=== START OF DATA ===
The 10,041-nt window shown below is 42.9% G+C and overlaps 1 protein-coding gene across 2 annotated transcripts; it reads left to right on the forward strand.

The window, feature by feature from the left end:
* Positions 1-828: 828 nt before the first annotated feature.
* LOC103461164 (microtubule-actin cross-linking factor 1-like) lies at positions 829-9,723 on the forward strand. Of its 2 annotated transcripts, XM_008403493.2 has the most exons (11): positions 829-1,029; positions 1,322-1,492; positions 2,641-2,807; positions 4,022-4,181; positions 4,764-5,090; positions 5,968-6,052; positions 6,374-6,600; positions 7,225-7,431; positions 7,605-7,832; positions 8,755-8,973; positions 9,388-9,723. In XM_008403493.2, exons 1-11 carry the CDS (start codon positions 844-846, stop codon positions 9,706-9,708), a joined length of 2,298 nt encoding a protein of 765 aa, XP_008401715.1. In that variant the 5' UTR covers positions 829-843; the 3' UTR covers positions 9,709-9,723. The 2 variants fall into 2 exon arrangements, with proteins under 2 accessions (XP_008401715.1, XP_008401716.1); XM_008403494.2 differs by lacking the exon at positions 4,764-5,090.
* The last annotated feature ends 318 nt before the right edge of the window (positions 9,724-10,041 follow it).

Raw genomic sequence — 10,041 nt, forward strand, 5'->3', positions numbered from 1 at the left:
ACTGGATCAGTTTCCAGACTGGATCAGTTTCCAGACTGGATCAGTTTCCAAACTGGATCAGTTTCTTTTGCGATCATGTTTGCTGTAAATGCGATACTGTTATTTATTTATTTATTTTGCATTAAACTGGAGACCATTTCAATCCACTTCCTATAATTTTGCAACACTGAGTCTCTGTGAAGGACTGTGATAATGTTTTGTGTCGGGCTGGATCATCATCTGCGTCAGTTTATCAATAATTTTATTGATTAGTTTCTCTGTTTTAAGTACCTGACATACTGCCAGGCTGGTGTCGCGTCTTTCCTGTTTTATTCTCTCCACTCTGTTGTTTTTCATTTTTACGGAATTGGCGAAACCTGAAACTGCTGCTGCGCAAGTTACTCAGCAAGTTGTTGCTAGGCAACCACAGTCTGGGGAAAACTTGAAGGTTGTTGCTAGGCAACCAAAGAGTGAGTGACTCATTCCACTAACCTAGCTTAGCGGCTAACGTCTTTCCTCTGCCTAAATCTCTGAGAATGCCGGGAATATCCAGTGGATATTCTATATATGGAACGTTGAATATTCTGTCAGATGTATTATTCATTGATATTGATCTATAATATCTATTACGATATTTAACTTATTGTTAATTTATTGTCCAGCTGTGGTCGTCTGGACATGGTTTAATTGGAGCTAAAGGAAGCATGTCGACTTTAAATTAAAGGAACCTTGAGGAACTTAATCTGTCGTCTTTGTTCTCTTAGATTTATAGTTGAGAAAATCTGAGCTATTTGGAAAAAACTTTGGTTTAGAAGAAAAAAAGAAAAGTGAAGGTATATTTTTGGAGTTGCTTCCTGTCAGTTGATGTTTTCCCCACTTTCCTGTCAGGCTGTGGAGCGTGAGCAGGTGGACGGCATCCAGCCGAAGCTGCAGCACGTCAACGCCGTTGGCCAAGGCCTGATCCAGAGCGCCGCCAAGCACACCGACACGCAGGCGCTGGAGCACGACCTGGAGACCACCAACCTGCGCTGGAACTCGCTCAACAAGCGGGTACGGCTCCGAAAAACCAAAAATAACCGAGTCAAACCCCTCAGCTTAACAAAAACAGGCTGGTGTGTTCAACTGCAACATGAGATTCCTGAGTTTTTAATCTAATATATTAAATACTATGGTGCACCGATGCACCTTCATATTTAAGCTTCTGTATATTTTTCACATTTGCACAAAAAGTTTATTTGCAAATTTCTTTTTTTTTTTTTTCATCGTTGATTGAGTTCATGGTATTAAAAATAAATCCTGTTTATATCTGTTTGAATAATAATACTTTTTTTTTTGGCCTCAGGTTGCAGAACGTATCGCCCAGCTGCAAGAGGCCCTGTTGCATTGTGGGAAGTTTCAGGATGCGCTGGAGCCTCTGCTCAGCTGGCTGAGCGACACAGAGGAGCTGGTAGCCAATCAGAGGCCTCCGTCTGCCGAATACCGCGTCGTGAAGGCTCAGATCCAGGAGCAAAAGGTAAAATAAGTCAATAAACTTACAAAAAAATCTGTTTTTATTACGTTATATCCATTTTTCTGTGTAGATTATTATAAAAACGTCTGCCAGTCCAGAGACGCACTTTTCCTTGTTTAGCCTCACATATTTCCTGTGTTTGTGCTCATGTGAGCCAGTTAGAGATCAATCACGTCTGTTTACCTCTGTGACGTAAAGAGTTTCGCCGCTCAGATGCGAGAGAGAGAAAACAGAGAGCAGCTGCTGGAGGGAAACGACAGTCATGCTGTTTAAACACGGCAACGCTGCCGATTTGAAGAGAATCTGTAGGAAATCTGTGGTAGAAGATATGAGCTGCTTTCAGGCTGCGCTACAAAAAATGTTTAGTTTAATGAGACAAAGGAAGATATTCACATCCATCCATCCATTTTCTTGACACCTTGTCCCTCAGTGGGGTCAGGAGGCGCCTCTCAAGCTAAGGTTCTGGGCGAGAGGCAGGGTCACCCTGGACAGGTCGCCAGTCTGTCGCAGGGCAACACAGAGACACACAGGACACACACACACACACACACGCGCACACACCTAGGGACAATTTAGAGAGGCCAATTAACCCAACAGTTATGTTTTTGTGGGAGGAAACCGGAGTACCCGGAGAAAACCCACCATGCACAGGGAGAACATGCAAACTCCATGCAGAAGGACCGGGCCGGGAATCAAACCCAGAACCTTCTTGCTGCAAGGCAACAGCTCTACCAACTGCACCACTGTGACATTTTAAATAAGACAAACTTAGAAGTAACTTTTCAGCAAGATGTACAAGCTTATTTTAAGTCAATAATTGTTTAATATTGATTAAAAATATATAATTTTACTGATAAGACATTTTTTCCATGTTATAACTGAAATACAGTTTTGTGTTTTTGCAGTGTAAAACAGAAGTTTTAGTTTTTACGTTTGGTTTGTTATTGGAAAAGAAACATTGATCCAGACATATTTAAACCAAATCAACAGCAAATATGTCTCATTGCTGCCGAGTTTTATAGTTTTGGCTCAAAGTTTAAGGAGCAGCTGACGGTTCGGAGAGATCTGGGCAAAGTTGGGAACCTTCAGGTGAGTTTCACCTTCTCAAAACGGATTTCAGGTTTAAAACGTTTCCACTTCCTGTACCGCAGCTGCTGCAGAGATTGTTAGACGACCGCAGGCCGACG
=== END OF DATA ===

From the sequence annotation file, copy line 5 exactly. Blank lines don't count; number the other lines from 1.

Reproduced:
* The last annotated feature ends 318 nt before the right edge of the window (positions 9,724-10,041 follow it).